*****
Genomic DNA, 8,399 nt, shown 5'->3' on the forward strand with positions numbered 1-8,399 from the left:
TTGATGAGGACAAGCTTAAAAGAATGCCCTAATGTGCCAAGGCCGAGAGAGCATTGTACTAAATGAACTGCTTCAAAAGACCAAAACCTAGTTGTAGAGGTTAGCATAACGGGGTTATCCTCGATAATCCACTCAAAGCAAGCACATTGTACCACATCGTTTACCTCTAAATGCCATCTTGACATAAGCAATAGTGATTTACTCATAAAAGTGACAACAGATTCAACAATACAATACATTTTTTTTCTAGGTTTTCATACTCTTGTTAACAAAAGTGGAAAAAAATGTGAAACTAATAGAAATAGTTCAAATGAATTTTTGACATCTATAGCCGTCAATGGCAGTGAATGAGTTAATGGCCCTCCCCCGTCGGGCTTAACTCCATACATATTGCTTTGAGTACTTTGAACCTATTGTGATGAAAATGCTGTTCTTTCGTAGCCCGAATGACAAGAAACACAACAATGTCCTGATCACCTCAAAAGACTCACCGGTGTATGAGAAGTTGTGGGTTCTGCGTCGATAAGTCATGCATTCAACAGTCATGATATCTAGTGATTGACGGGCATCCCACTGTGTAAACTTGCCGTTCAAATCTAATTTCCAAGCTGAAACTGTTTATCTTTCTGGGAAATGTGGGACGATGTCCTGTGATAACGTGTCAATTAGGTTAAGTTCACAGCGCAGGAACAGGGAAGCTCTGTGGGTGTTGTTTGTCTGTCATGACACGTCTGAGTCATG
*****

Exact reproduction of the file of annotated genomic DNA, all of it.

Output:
Genomic DNA, 8,399 nt, shown 5'->3' on the forward strand with positions numbered 1-8,399 from the left:
TTGATGAGGACAAGCTTAAAAGAATGCCCTAATGTGCCAAGGCCGAGAGAGCATTGTACTAAATGAACTGCTTCAAAAGACCAAAACCTAGTTGTAGAGGTTAGCATAACGGGGTTATCCTCGATAATCCACTCAAAGCAAGCACATTGTACCACATCGTTTACCTCTAAATGCCATCTTGACATAAGCAATAGTGATTTACTCATAAAAGTGACAACAGATTCAACAATACAATACATTTTTTTTCTAGGTTTTCATACTCTTGTTAACAAAAGTGGAAAAAAATGTGAAACTAATAGAAATAGTTCAAATGAATTTTTGACATCTATAGCCGTCAATGGCAGTGAATGAGTTAATGGCCCTCCCCCGTCGGGCTTAACTCCATACATATTGCTTTGAGTACTTTGAACCTATTGTGATGAAAATGCTGTTCTTTCGTAGCCCGAATGACAAGAAACACAACAATGTCCTGATCACCTCAAAAGACTCACCGGTGTATGAGAAGTTGTGGGTTCTGCGTCGATAAGTCATGCATTCAACAGTCATGATATCTAGTGATTGACGGGCATCCCACTGTGTAAACTTGCCGTTCAAATCTAATTTCCAAGCTGAAACTGTTTATCTTTCTGGGAAATGTGGGACGATGTCCTGTGATAACGTGTCAATTAGGTTAAGTTCACAGCGCAGGAACAGGGAAGCTCTGTGGGTGTTGTTTGTCTGTCATGACACGTCTGAGTCATG